I attended Paul Graham's Startup School this past Saturday. (Thanks to Drew Houston for letting me crash at his place!) I took fairly detailed notes on the speakers; I think this is the most comprehensive overview available, actually. (Note that these are in the order they actually spoke, which isn't quite the same as the plan.)
- Langley Steinert, entrepreneur. Short "entrepreneurship 101" talk. Lots of interesting Q&A.
- Marc Hedlund, Entrepreneur in Residence, O'Reilly Media. Talks about over a dozen startups he's seen in the last couple years -- most of which you'll recognize -- and why they succeeded.
- Qi Lu, VC at Yahoo. One subject: Why yahoo rocks. Total advertorial; skip this one unless you're a yahoo fanboy.
- Hutch Fishman, part-time CFO for startups. Talks about VC founds, directors, liquidity. Pretty basic stuff if you've read up on this at all, but his Q&A is worth reading.
- Paul Graham, author of entrepreneurship essays, VC, and Lisp fan. This was my first time seeing Paul speak; I was surprised to find out that when one of his essays says "... derived from a talk at ..." it really means "I read this essay at ..." So you might as well read the transcript instead of my notes, up until the Questions section. (Respect to Reg Braithwaite, who stood up to challenge the conventional wisdom that entrepreneurship isn't for people with kids.)
- David Cavanaugh, lawyer. Standard slashdot-style IP overview. If you know what the differences are between patent, copyright, trademark, and trade secret, you won't see anything new here.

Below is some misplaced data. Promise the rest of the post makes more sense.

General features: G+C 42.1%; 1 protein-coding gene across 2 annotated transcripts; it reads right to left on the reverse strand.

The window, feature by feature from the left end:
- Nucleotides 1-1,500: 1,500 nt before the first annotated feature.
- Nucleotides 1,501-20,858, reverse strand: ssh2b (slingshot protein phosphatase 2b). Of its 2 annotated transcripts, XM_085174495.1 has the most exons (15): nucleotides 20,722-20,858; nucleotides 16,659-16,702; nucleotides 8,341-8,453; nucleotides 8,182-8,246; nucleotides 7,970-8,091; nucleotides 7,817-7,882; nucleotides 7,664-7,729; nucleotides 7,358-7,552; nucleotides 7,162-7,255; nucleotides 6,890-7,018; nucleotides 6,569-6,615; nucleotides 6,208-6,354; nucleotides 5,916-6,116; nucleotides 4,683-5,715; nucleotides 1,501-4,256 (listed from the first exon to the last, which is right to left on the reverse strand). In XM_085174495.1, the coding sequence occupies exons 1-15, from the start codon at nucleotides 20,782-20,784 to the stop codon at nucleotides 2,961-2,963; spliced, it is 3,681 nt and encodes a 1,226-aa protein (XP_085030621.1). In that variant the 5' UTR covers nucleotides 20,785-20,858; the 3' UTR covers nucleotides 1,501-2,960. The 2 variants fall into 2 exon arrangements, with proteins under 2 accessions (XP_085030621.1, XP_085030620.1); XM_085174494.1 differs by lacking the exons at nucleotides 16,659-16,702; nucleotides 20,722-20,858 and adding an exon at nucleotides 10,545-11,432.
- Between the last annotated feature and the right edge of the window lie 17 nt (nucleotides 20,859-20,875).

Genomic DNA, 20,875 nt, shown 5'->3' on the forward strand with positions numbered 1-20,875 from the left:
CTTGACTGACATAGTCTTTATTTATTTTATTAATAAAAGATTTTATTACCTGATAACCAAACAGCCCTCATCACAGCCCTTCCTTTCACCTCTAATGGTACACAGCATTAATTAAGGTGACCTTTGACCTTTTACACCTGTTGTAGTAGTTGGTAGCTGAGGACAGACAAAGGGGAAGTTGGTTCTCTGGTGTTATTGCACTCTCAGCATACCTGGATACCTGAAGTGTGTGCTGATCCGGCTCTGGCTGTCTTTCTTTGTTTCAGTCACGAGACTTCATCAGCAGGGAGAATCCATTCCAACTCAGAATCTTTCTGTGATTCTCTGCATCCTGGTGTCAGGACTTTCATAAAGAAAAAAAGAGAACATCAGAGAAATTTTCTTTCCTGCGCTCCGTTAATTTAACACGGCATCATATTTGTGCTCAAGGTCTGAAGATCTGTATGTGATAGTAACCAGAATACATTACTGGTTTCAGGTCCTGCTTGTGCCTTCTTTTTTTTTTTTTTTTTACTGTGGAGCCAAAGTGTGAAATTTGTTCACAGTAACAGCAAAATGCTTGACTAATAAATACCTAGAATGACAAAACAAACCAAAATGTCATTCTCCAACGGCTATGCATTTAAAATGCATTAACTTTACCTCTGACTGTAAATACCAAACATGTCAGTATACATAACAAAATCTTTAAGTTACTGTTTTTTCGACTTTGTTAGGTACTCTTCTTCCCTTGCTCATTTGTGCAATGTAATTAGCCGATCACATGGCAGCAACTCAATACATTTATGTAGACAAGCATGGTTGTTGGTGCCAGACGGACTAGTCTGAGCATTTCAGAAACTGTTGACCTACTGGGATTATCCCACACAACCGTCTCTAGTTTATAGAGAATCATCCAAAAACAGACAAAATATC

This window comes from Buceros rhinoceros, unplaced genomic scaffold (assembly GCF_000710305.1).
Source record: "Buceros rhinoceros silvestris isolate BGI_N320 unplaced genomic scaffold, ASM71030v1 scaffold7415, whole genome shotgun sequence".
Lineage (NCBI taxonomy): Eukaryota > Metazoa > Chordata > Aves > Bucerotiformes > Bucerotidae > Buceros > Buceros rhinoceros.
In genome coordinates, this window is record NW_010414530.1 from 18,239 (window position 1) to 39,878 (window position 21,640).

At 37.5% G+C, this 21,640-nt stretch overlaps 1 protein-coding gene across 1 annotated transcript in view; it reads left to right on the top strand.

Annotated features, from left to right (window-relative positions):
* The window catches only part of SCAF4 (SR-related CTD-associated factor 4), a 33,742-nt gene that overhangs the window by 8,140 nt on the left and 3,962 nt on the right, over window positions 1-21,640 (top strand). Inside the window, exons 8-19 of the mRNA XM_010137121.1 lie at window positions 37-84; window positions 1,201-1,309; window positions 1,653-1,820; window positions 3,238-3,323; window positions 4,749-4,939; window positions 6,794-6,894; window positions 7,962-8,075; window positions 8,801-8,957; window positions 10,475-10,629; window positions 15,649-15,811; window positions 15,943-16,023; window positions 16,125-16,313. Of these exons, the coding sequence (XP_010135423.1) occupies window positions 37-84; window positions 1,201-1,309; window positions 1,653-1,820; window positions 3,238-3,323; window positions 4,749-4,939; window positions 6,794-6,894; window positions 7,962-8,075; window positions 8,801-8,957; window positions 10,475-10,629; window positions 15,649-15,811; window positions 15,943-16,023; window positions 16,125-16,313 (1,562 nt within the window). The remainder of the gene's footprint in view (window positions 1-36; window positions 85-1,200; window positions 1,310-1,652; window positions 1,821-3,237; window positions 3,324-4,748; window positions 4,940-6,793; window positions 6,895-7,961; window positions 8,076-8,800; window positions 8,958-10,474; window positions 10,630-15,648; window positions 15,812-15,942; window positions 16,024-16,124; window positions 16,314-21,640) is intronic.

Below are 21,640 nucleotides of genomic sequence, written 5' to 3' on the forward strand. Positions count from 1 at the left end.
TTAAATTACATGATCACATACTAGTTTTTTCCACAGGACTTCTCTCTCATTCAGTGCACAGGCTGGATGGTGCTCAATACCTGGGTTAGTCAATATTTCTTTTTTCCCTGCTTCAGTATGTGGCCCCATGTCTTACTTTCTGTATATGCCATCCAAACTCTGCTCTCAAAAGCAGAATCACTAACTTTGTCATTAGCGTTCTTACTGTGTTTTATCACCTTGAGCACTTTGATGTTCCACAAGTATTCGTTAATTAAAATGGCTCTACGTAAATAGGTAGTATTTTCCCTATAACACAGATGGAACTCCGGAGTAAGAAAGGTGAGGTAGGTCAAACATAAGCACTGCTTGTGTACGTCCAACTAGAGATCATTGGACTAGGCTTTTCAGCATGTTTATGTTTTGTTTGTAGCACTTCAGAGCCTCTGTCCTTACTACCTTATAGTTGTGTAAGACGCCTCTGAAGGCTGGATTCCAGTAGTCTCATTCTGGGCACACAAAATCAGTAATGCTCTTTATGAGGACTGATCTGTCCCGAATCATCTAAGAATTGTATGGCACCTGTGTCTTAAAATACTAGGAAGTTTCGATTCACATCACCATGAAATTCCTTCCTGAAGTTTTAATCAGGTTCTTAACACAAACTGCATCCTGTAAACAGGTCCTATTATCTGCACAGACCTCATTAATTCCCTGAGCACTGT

- Michael Mandel, economist. Before the lunch break, I told my friends that this talk was either going to be very interesting or very dull. I'm glad I was right (and it wasn't dull). One of his points is, "The USA has certain systemic advantages that encourage entrepreneurship and growth." But I hesitate to call that his main point, since he talks about a lot more than that. Worth reading.
- Steve Wozniak. Sort of a retrospective. I don't know that I learned much, but hey, I got to shake Woz's hand.
- Mark Macenka, IP lawyer. Somewhat more useful than the other lawyer's talk. Read the "Founders issues" section.
- Stan Reiss, VC. Interesting take on startups from a VC's perspective: when taking VC money is worth it, and when you shouldn't. Long Q&A session.
- Stephen Wolfram, founder of the Mathematica company. I figured when I saw shots of cellular automata on the projector while he set up that this wouldn't be about entrepreneurship, and I could tune it out. I was right.
- Chris Sacca, head of new business development for Google. As much of a cheerleader as Qi Lu was, but less blatant and more interesting.
- Olin Shivers, professor and entrepreneur. Talks about failure and attitude in a Nietsche-ish way. Moved really, really fast; Olin was the only speaker I felt like I couldn't keep up with, note-taking-wise. Catch the video when it goes up. (If you just look at his slides, you'll miss a lot.) Excellent talk.
- Summer founders, the guys (all of them were male) who took seed money from Paul's VC firm. Probably most interesting if you're college-age-ish and also thinking about applying to Y Combinator.
See also the slides for those presenters who had them. Supposedly videos will be up eventually.
Thanks to Paul and the speakers for organizing this! I had fun and learned a lot.